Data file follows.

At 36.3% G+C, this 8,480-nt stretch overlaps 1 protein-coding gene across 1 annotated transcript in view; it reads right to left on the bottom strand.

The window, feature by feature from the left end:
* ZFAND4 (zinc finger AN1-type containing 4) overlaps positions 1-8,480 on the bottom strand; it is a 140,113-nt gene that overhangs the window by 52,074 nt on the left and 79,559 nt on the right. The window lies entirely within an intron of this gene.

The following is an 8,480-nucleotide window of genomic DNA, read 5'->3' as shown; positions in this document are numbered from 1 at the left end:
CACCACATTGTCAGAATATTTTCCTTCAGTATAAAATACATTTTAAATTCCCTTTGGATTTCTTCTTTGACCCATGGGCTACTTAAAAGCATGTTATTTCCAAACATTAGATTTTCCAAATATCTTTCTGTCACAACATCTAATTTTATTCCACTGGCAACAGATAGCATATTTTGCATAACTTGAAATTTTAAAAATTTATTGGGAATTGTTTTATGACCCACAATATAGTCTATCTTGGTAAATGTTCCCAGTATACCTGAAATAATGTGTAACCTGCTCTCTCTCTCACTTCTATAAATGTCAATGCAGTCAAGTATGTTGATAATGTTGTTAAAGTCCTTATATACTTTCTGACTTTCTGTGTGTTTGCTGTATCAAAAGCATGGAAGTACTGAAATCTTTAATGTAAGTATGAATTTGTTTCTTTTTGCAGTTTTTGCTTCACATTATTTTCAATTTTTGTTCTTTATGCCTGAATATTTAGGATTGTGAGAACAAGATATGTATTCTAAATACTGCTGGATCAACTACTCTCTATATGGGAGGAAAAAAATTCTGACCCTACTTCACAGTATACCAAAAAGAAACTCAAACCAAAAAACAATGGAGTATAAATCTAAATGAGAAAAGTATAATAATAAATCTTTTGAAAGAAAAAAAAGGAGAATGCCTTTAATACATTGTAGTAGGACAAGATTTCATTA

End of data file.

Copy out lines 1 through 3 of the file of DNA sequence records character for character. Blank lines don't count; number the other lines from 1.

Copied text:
At 36.3% G+C, this 8,480-nt stretch overlaps 1 protein-coding gene across 1 annotated transcript in view; it reads right to left on the bottom strand.

The window, feature by feature from the left end:
* ZFAND4 (zinc finger AN1-type containing 4) overlaps positions 1-8,480 on the bottom strand; it is a 140,113-nt gene that overhangs the window by 52,074 nt on the left and 79,559 nt on the right. The window lies entirely within an intron of this gene.